• Get one or two sets of prepared slides, maybe animal tissue and plant tissues. Some people would skip this step, but having some prepared slides will allow you to learn the ropes of using a microscope without having to deal with making microscope slides.
  • Get a pack of blank slides and 0.17 mm cover glasses.
  • Get a few petri dishes and pipettes for making samples, e.g. for taking water samples from a local pond.
  • Expect to tinker with your microscope for improving performance: Darkfield adaptations, oblique light, rheinberg filters, etc. These things are expensive to buy ready-made but cheap and easy to make yourself.

Expect to outgrow this equipment eventually as you will later want to get some better equipment. But only your personal hands-on-experience will teach you which features are important to you. The money you spend on your first microscope should be considered a "learning fee". 2-300 USD might seem like a lot, but in amateur astronomy this kind of money will barely buy you a single high quality eyepiece.

 

For observing large specimens, like insects too large to put on a slide under a cover glass, you will need a stereo microscope. Stereo microscopes and compound microscopes complement each other extremely well; stereo microscopes are providing a 3D appearance of specimens up to around 40x magnification (more is possible, but rarely beneficial unless you buy really high end equipment). Compound microscopes ("normal microscopes") start around 40x going up to around 1000x. Remember, just like in amateur astronomy: more isn't always better. I rarely exceed 400x with my compound microscope, and water critters are often best observed at 100x or less.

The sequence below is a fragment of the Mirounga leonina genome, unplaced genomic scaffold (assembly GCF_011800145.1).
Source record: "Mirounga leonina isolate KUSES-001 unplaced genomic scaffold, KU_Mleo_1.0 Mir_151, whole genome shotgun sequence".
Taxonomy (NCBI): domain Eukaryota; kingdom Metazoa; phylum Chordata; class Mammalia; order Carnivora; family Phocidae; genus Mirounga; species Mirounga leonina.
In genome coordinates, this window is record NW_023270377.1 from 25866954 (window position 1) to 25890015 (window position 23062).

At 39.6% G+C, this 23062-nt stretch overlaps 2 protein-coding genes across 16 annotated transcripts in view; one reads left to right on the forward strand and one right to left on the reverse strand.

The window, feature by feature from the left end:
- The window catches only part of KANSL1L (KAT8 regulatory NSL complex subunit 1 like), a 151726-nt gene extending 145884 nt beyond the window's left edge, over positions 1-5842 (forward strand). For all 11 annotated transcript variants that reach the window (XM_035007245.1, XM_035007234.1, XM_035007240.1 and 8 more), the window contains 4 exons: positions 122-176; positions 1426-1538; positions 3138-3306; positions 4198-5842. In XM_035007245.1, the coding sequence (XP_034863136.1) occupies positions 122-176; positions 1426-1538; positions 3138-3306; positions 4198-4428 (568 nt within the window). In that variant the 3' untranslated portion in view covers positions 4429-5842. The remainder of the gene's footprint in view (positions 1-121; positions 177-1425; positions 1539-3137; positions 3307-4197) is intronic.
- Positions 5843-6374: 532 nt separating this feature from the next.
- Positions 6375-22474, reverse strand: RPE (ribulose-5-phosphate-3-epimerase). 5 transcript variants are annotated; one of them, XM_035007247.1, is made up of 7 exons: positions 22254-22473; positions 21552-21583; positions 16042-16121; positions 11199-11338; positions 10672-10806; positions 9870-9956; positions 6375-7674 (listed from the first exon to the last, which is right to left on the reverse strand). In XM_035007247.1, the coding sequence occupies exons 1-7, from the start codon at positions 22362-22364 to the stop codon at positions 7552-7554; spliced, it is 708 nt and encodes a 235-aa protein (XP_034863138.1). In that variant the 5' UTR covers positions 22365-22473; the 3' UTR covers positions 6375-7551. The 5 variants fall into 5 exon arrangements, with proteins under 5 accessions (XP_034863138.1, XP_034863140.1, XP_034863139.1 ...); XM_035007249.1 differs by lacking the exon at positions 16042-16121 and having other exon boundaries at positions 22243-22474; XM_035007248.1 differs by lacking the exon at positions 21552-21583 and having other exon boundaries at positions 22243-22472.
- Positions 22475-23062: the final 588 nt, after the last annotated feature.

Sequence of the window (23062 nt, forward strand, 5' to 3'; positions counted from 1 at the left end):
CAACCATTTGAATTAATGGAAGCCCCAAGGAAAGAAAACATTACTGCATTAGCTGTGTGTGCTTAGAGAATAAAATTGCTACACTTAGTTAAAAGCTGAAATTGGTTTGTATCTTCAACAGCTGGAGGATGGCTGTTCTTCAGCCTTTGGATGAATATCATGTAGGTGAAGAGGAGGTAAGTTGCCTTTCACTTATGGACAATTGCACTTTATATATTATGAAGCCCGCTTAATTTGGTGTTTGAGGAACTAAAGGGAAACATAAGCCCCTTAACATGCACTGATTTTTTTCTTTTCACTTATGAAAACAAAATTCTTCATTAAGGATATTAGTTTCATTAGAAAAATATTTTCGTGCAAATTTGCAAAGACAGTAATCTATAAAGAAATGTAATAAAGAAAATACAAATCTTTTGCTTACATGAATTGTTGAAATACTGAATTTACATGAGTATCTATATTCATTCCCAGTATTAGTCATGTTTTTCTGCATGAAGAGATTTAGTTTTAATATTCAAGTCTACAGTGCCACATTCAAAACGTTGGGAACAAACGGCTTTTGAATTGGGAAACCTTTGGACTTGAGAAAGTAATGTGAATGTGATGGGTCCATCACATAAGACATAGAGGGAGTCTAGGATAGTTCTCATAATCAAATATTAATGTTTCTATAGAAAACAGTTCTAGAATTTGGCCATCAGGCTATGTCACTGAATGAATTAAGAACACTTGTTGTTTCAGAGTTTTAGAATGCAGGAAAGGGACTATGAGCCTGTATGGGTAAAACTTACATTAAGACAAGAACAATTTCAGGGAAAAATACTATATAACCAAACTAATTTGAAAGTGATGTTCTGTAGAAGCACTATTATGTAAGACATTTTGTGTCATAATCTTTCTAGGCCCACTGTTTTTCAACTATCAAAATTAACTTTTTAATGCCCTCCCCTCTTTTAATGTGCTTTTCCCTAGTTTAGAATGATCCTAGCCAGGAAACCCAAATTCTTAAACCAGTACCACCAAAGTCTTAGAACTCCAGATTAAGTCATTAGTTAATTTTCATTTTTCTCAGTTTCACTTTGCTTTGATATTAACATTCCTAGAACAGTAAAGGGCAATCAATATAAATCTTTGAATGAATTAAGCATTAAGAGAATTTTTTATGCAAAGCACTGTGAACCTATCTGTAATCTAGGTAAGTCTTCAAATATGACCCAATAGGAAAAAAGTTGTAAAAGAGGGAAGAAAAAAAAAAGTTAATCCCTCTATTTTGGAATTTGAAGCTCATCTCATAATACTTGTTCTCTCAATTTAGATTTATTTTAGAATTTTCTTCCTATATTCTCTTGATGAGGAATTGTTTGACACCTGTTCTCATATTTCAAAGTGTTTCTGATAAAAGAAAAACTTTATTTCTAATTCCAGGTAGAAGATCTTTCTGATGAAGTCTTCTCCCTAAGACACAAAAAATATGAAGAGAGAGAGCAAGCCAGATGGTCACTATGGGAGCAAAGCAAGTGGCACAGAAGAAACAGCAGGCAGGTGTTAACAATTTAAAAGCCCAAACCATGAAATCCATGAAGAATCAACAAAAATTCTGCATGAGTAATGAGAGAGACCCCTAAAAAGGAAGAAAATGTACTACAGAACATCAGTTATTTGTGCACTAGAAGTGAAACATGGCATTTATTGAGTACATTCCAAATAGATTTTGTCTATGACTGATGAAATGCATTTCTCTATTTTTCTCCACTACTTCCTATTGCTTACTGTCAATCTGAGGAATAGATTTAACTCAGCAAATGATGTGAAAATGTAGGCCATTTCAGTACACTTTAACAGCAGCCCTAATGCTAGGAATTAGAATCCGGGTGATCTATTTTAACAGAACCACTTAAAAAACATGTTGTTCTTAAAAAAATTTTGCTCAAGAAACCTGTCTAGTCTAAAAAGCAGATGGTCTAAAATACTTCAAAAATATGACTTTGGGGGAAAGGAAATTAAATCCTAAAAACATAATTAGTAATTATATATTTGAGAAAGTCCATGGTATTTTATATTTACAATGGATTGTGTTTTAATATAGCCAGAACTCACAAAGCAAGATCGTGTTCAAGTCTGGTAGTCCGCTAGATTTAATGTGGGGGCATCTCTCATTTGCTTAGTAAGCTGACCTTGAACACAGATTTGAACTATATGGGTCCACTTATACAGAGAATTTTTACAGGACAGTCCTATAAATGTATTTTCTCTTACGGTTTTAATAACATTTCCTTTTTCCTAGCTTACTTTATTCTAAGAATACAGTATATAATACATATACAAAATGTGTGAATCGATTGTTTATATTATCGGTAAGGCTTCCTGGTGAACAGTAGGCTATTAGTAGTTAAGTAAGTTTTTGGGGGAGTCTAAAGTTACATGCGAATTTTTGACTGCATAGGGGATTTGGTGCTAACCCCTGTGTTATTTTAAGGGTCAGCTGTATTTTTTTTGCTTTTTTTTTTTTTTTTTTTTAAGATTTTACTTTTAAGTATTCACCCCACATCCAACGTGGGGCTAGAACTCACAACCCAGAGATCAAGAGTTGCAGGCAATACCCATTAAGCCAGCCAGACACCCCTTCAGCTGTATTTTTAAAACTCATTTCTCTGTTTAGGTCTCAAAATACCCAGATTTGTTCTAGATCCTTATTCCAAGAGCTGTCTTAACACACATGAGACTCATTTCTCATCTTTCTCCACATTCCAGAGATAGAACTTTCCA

Good luck with your entry into the microscopy hobby!

 

Daniel


Edited by db2005, 31 December 2019 - 02:02 PM.

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#3 Adun

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Posted 31 December 2019 - 04:38 PM

Thank you Daniel.

 

I have seen a couple of videos from microbehunter on youtube, I'll check out more.

 

The first thing I notice is the need to choose between stereo (which would enable me to observe more "everyday" objects) and compound (which would be more about observing "slides"). That's the biggest dilemma (followed by "zoom or no zoom")

 

Youtube offered me plenty of vídeos about stereo microscopes from electronics people (probably because my background is in electronics and is a subject I watch a lot), and I got to understand a few things, like how they operate, and the usefulness of some features.

 

Since Depth of field shrinks with magnification, it seems the ~40x threshold is not just because of optical quality, but also because 3D objects ("non-slides") won't focus, and also because of how vibration defocus the view at higher and higher powers.

 

I really feel I don't want to give up the ability of observing normal things (as opposed to flat slices inside prepared slides), but stereo microscopes seem to have a hard time approaching 100x, so this kind of froze my decision process